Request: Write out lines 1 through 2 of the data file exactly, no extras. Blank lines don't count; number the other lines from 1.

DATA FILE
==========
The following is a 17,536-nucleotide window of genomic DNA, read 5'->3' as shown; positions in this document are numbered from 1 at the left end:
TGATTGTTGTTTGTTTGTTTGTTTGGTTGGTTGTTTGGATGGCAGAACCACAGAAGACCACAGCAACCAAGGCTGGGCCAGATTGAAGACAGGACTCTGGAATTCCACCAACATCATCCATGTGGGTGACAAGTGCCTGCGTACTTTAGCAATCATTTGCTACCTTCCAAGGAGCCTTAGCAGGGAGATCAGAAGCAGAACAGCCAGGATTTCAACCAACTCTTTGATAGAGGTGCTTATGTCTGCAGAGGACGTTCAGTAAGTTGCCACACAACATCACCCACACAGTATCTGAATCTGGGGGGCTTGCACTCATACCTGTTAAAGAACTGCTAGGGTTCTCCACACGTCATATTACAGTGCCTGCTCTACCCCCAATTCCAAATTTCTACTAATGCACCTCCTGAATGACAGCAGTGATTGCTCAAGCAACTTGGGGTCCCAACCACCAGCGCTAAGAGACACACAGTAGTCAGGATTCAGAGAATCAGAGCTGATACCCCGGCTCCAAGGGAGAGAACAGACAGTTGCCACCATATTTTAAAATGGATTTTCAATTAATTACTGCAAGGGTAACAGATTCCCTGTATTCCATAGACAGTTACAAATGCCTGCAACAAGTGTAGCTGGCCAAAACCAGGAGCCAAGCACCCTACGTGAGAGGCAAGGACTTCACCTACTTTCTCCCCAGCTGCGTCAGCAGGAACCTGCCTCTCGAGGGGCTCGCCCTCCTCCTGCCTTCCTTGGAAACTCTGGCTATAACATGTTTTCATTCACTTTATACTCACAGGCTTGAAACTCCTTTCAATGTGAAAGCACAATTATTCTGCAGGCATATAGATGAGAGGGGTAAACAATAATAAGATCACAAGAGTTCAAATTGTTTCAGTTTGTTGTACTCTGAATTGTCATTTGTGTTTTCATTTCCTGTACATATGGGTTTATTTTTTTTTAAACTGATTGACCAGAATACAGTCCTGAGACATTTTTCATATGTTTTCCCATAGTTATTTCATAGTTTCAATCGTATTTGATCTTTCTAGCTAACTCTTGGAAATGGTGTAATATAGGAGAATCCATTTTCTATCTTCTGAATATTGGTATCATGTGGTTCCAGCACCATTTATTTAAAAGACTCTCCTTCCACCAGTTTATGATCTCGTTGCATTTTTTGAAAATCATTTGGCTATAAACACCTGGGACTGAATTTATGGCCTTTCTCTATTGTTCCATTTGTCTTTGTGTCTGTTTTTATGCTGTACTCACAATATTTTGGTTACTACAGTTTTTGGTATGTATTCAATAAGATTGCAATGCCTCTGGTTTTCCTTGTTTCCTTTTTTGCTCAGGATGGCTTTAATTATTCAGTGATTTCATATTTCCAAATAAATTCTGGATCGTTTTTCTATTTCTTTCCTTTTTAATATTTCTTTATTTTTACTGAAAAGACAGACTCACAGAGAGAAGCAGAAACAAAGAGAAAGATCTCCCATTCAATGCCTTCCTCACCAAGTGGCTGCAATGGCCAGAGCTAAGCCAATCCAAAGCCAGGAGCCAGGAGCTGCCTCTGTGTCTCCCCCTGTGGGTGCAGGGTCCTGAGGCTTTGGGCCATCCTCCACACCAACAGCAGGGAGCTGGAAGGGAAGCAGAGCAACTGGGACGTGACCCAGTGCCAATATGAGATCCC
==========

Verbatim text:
The following is a 17,536-nucleotide window of genomic DNA, read 5'->3' as shown; positions in this document are numbered from 1 at the left end:
TGATTGTTGTTTGTTTGTTTGTTTGGTTGGTTGTTTGGATGGCAGAACCACAGAAGACCACAGCAACCAAGGCTGGGCCAGATTGAAGACAGGACTCTGGAATTCCACCAACATCATCCATGTGGGTGACAAGTGCCTGCGTACTTTAGCAATCATTTGCTACCTTCCAAGGAGCCTTAGCAGGGAGATCAGAAGCAGAACAGCCAGGATTTCAACCAACTCTTTGATAGAGGTGCTTATGTCTGCAGAGGACGTTCAGTAAGTTGCCACACAACATCACCCACACAGTATCTGAATCTGGGGGGCTTGCACTCATACCTGTTAAAGAACTGCTAGGGTTCTCCACACGTCATATTACAGTGCCTGCTCTACCCCCAATTCCAAATTTCTACTAATGCACCTCCTGAATGACAGCAGTGATTGCTCAAGCAACTTGGGGTCCCAACCACCAGCGCTAAGAGACACACAGTAGTCAGGATTCAGAGAATCAGAGCTGATACCCCGGCTCCAAGGGAGAGAACAGACAGTTGCCACCATATTTTAAAATGGATTTTCAATTAATTACTGCAAGGGTAACAGATTCCCTGTATTCCATAGACAGTTACAAATGCCTGCAACAAGTGTAGCTGGCCAAAACCAGGAGCCAAGCACCCTACGTGAGAGGCAAGGACTTCACCTACTTTCTCCCCAGCTGCGTCAGCAGGAACCTGCCTCTCGAGGGGCTCGCCCTCCTCCTGCCTTCCTTGGAAACTCTGGCTATAACATGTTTTCATTCACTTTATACTCACAGGCTTGAAACTCCTTTCAATGTGAAAGCACAATTATTCTGCAGGCATATAGATGAGAGGGGTAAACAATAATAAGATCACAAGAGTTCAAATTGTTTCAGTTTGTTGTACTCTGAATTGTCATTTGTGTTTTCATTTCCTGTACATATGGGTTTATTTTTTTTTAAACTGATTGACCAGAATACAGTCCTGAGACATTTTTCATATGTTTTCCCATAGTTATTTCATAGTTTCAATCGTATTTGATCTTTCTAGCTAACTCTTGGAAATGGTGTAATATAGGAGAATCCATTTTCTATCTTCTGAATATTGGTATCATGTGGTTCCAGCACCATTTATTTAAAAGACTCTCCTTCCACCAGTTTATGATCTCGTTGCATTTTTTGAAAATCATTTGGCTATAAACACCTGGGACTGAATTTATGGCCTTTCTCTATTGTTCCATTTGTCTTTGTGTCTGTTTTTATGCTGTACTCACAATATTTTGGTTACTACAGTTTTTGGTATGTATTCAATAAGATTGCAATGCCTCTGGTTTTCCTTGTTTCCTTTTTTGCTCAGGATGGCTTTAATTATTCAGTGATTTCATATTTCCAAATAAATTCTGGATCGTTTTTCTATTTCTTTCCTTTTTAATATTTCTTTATTTTTACTGAAAAGACAGACTCACAGAGAGAAGCAGAAACAAAGAGAAAGATCTCCCATTCAATGCCTTCCTCACCAAGTGGCTGCAATGGCCAGAGCTAAGCCAATCCAAAGCCAGGAGCCAGGAGCTGCCTCTGTGTCTCCCCCTGTGGGTGCAGGGTCCTGAGGCTTTGGGCCATCCTCCACACCAACAGCAGGGAGCTGGAAGGGAAGCAGAGCAACTGGGACGTGACCCAGTGCCAATATGAGATCCC